First, what it is:  the whole Girl Genius story universe is a fantasy/steampunk extravaganza, laid in what appears to be an analog of late 19th or early 20th century Europe, if you squint your eyes really hard.  There are all kinds of glorious brassy machines of all sizes, incredible monsters of all descriptions, and mad engineers all filled with the Spark, which enables them to create all of these crazy beasts and contraptions.  So it reads a bit like a three-way mash-up of The Prisoner of Zenda and Jules Verne and The Three Stooges.  Slapstick, oh my.  And Murphy’s Law appears to be a universal constant in this universe also:  whatever can go wrong, will.  And at the worst possible moment.

High hilarity is the result.

Now my experience of novelizations of original visual and graphic works has been very disappointing in the past.  But I finally broke down and read this one, and was very pleasantly surprised.  Perhaps because it was written by the creative team that writes the comic instead of by some outsider “adapting” the comic, it captures the flavor of the comic very well.  It does an astonishingly good job of telling the webcomic story arc that it parallels.  And almost all of the balancing-on-a-high-wire suspense and riding-a-speeding-car-down-the-mountain-road-with-no-brakes pacing makes the transition to text extremely well.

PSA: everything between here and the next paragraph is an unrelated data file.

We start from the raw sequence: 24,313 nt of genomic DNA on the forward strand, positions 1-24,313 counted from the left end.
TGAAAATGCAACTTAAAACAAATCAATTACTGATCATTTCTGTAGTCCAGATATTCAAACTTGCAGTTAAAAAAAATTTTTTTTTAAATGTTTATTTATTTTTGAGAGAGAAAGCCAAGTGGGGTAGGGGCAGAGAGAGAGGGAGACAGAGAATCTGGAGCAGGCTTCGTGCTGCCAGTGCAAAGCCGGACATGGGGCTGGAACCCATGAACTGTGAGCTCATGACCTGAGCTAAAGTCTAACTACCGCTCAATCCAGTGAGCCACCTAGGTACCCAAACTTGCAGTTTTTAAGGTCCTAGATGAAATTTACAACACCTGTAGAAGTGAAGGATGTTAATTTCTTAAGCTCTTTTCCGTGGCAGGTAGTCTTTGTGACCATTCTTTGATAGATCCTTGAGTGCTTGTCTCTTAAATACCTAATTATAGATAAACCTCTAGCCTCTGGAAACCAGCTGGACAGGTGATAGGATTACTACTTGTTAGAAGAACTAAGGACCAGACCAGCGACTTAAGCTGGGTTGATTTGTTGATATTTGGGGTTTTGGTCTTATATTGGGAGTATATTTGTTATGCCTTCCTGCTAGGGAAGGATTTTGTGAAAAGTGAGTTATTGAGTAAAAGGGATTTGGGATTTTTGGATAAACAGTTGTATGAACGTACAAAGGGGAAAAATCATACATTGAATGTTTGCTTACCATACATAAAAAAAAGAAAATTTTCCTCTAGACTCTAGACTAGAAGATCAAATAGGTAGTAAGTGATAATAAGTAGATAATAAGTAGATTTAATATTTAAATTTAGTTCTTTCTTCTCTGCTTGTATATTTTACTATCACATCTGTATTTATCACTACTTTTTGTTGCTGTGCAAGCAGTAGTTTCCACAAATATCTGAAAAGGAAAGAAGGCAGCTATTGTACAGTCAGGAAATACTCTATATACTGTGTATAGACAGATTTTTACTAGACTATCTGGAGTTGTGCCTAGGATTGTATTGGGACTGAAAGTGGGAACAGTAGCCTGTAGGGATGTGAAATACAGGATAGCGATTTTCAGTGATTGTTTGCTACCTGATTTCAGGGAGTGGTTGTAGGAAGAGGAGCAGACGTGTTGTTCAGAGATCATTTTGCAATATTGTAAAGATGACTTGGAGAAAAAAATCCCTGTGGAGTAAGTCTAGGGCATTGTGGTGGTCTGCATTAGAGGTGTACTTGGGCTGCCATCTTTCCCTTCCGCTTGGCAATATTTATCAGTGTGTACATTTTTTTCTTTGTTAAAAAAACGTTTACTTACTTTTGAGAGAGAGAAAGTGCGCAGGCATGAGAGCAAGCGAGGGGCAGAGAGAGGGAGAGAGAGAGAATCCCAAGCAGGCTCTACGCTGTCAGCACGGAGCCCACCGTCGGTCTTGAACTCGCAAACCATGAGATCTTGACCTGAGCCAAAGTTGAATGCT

Second, what it isn’t.  It’s not dark, or depressing, or grim.  It gets a little tense from time to time, and it’s a little bloody, but most of the blood is green, so that doesn’t count.  It’s just a lot of fun.  I think we need to be reminded as writers that not everything we write has to be apocryphal, apocalyptic, or tragic.  There’s a place in the market for books like this, and kudos to the Foglios for writing it and to Night Shade Books for publishing it.